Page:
Chicago Estate Planning Council

Glossary of Terms


Frequently Asked Questions

What is probate?
What property is subject to probate?
What is a Will?
What are the requirements to make a Will?
What is an executor?
What are the duties of an executor?
What happens when a person dies without a Will?
What is intestacy?
Who can prepare a Will?
What is a trust?
Who are the parties to a trust?
What is a trustee?
What are the duties of a trustee?
What is the difference between an executor and a trustee?
What is the difference between a revocable and an irrevocable trust?
What are some of the types of trusts?
When is a trust helpful?
What is a guardian?
What are the differences between a guardian of the person and the guardian of the estate?
What are the duties of a guardian?
What are standby guardians, short-term guardians and temporary guardians?
What are the different ways that property can be owned by more than one person
What is Joint Tenancy?
What is Tenancy by the Entirety?
What is Tenancy in Common?
How are the different forms of ownership created?
What are Payable on Death (POD) and Transfer on Death (TOD) accounts? What is a Transfer on Death Instrument for residential real estate?
What is a Power of Attorney? What are the types of Powers of Attorney?
Who should act as Agent under a Power of Attorney?
What is a Power of Attorney for Property?
How much authority is given to the agent under a Power of Attorney for Property?
Are there any requirements for signing a Power of Attorney for Property?
What is a Power of Attorney for Health Care?
What powers are granted to an agent under a Power of Attorney for Health Care?
What authority does an agent under a Power of Attorney for Health Care have regarding life-sustaining treatments?
When does a Power of Attorney for Health Care become effective?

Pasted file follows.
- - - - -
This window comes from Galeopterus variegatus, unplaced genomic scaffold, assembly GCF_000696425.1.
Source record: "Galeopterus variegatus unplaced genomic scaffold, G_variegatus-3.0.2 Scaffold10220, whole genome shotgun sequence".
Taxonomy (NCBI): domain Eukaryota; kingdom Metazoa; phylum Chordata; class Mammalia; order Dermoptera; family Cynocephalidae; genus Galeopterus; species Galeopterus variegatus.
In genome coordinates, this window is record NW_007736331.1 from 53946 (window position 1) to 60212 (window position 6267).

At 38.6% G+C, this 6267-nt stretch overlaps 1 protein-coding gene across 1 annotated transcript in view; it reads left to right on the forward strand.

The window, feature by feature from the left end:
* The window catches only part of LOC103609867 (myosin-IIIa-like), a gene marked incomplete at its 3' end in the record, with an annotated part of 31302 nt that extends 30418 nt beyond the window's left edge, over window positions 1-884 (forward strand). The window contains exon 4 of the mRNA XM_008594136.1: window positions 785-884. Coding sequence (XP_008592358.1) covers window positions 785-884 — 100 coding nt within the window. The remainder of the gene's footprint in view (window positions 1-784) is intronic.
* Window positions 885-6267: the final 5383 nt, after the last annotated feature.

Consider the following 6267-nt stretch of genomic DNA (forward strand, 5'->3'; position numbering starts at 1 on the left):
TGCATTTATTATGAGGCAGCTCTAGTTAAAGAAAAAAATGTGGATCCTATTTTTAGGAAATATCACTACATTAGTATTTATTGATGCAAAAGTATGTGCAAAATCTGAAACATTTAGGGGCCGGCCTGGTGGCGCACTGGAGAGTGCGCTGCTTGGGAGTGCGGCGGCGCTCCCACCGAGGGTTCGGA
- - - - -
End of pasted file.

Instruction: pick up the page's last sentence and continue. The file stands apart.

Who can act as agent under a Power of Attorney for Health Care?
Are there any requirements for signing a Power of Attorney for Health Care?
What is the difference between a Living Will and a Power of Attorney for Health Care?
Do I need a Living Will if I have a Power of Attorney for Health Care?
What is an organ donation? How do I make an organ donation?
Why is life insurance part of the estate planning process?
What are the different types of life insurance?
Do states impose death taxes? How does a state death tax differ from the federal estate tax?
What is the federal gift tax?
What is the annual gift exclusion?

I’ve heard the U.S. Supreme Court struck down the “Defense of Marriage Act.
My same-sex spouse and I are planning to get married! Do we still need estate planning?
What happens if I travel from Illinois to another state that doesn’t recognize same-sex marriages?

GLOSSARY OF TERMS FOLLOWED BY FREQUENTLY ASKED QUESTIONS
                                                                                                                                   
This material is written by the Chicago Estate Planning Council for general informational purposes only and does not constitute legal, accounting, tax or other professional advice of any kind; nor does it represent any undertaking to keep recipients advised of legal developments.  Readers should not act upon this without seeking advice from professional advisers.  The application and impact of relevant laws will vary from jurisdiction to jurisdiction.  The Chicago Estate Planning Council makes no representation as to the accuracy or completeness of the information and opinions presented.  All information contained herein is subject to change.
                                                                                                                                   
            IRS Circular 230 disclosure:  To ensure compliance with requirements imposed by the IRS, please be advised that any tax advice contained in this communication (including any attachments) is not intended or written to be used, and cannot be used, for the purpose of (i) avoiding penalties under the Internal Revenue Code or (ii) promoting, marketing or recommending to another party any transaction or matter addressed herein.

Glossary of Estate Planning Terms
Administrator:  The personal representative appointed by the court to administer the probate estate when there is no executor nominated in a will who is willing and able to act.
Agent:  In estate planning, the person given the power to make decisions or to act under a power of attorney.  Also called the “attorney‑in‑fact.”